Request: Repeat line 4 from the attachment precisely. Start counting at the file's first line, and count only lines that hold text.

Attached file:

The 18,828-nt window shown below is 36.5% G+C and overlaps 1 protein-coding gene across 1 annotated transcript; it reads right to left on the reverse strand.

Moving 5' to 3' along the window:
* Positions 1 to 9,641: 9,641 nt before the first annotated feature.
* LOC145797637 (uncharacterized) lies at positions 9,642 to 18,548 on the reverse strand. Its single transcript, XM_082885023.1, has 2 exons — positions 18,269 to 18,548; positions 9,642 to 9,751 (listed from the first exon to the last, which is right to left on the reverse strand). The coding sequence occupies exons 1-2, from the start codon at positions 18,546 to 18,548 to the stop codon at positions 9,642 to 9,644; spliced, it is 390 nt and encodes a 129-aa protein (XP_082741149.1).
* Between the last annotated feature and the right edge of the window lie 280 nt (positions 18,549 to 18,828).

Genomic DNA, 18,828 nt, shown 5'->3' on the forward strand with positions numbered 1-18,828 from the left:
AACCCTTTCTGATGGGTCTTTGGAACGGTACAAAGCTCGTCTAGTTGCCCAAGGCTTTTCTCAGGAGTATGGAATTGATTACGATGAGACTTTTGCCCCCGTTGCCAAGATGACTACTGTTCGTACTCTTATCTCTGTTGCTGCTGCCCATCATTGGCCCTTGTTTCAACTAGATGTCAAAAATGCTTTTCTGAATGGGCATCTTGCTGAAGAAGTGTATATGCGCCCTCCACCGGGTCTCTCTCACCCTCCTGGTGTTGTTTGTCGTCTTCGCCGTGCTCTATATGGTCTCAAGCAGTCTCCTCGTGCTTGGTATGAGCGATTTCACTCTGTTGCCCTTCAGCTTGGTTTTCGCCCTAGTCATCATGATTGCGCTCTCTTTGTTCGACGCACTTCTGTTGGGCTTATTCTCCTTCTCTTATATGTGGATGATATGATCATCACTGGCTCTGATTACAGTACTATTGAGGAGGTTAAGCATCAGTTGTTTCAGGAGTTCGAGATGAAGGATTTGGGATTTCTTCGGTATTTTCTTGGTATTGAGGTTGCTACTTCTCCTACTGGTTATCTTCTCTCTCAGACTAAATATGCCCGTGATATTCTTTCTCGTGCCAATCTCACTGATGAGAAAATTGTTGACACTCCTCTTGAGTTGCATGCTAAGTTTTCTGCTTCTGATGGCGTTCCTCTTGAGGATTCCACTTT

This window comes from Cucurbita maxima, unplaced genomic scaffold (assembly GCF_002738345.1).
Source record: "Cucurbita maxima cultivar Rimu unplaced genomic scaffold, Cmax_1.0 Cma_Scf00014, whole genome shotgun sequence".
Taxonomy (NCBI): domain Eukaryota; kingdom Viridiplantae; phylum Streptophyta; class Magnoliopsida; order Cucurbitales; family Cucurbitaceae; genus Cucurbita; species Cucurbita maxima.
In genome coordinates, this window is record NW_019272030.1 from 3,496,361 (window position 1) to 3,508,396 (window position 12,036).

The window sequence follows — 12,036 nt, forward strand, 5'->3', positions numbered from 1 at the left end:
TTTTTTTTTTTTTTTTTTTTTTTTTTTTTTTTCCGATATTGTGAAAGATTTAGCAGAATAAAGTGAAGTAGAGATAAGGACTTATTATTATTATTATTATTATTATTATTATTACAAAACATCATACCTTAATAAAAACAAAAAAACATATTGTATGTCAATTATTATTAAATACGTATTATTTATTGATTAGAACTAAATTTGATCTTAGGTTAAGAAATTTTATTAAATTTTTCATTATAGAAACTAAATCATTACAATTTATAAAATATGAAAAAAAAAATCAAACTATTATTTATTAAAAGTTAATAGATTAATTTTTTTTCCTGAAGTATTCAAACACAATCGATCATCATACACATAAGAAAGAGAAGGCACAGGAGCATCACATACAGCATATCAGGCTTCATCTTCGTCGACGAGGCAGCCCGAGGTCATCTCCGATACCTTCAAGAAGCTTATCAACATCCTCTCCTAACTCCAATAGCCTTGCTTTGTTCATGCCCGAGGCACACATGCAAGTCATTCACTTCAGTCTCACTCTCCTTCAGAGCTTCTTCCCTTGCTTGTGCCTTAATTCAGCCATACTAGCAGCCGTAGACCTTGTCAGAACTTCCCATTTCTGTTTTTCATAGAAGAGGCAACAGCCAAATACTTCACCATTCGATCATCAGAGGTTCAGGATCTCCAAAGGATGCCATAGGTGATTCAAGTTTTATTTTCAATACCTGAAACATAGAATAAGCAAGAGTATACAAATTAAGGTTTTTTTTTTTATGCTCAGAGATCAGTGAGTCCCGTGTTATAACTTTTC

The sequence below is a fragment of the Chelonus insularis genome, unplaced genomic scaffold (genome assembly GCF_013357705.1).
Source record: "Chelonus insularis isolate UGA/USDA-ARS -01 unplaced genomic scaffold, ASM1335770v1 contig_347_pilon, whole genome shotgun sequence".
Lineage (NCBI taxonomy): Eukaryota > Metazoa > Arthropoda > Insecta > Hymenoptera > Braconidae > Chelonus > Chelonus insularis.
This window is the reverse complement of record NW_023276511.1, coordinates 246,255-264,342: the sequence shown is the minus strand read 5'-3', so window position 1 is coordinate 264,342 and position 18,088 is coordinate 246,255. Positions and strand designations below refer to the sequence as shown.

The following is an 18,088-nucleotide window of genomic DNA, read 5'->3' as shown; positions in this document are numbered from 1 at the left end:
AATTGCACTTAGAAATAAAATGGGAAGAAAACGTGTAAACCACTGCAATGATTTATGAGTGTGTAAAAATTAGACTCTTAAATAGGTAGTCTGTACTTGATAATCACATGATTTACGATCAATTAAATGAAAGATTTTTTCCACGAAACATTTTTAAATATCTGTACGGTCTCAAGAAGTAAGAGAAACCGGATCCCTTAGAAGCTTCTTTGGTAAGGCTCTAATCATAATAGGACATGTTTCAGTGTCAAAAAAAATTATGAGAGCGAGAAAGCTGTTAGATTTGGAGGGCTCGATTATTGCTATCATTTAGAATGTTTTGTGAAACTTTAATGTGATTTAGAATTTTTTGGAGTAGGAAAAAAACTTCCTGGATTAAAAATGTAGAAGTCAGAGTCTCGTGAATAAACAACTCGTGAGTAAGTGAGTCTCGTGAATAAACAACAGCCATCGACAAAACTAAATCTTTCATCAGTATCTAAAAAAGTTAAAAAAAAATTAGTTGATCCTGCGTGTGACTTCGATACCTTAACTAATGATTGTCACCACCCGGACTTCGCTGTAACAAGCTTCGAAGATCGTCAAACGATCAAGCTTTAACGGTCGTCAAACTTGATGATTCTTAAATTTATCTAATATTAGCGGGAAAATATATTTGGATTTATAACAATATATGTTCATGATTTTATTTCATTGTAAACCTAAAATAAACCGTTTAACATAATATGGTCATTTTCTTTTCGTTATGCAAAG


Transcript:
* LOC145797637 (uncharacterized) lies at positions 9,642 to 18,548 on the reverse strand. Its single transcript, XM_082885023.1, has 2 exons — positions 18,269 to 18,548; positions 9,642 to 9,751 (listed from the first exon to the last, which is right to left on the reverse strand). The coding sequence occupies exons 1-2, from the start codon at positions 18,546 to 18,548 to the stop codon at positions 9,642 to 9,644; spliced, it is 390 nt and encodes a 129-aa protein (XP_082741149.1).